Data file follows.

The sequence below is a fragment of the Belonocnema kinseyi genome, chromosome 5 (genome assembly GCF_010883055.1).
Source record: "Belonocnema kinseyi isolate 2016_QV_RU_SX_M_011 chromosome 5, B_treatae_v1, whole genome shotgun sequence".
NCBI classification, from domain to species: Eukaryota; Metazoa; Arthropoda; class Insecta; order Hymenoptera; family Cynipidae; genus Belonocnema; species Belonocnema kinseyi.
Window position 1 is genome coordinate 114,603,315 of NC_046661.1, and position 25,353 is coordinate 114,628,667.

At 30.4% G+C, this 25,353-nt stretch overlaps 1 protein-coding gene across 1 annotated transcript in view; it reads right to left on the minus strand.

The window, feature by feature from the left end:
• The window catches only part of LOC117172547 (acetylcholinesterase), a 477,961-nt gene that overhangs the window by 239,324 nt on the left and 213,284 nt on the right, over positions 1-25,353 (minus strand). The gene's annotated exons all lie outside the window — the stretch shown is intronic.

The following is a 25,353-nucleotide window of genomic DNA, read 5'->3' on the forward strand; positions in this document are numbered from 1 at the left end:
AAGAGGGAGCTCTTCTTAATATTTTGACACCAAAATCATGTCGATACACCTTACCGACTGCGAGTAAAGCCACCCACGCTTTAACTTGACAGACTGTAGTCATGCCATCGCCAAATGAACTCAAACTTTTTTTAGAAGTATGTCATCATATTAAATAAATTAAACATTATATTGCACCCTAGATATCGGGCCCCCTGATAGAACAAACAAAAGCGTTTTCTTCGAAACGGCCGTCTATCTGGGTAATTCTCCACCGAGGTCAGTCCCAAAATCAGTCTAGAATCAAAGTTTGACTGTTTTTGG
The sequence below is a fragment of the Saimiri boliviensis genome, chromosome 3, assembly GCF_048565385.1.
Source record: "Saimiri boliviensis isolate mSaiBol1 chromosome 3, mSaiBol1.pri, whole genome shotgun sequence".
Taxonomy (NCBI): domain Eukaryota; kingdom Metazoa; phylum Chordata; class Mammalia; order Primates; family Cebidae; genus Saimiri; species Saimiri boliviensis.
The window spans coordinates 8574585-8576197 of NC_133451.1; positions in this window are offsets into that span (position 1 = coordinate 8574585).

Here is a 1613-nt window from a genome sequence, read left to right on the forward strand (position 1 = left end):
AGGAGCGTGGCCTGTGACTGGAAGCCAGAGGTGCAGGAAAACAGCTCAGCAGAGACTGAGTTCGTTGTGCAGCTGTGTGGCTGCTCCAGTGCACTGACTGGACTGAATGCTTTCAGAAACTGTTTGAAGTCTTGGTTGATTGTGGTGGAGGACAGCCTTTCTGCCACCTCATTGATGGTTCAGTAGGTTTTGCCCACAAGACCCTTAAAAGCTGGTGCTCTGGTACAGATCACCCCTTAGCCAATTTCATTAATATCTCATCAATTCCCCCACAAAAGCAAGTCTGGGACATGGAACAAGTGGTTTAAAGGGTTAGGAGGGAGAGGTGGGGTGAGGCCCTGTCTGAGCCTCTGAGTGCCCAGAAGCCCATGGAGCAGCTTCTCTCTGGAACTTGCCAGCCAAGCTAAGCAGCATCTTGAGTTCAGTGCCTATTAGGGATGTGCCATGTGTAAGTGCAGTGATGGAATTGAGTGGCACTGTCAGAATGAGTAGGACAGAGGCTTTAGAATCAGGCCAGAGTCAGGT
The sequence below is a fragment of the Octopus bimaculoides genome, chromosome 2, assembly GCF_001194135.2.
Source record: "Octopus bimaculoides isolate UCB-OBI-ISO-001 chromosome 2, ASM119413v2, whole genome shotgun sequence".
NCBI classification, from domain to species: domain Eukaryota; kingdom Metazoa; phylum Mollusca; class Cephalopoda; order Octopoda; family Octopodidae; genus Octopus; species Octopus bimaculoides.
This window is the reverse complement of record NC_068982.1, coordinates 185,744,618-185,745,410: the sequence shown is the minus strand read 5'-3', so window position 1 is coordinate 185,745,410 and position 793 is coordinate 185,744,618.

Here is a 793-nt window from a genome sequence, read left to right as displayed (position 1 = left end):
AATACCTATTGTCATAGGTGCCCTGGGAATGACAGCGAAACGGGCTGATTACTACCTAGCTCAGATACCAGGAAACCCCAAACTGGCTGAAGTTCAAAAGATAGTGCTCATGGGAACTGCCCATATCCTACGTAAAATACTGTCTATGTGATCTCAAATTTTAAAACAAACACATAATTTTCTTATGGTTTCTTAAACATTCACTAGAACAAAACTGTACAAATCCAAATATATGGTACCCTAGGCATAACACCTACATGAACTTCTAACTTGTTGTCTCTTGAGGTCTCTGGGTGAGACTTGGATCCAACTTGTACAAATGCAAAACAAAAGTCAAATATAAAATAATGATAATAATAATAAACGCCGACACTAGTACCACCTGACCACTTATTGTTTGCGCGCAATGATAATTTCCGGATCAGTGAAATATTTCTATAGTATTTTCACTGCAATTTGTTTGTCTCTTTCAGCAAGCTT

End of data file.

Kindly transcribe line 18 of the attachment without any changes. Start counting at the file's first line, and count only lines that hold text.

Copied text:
NCBI classification, from domain to species: domain Eukaryota; kingdom Metazoa; phylum Mollusca; class Cephalopoda; order Octopoda; family Octopodidae; genus Octopus; species Octopus bimaculoides.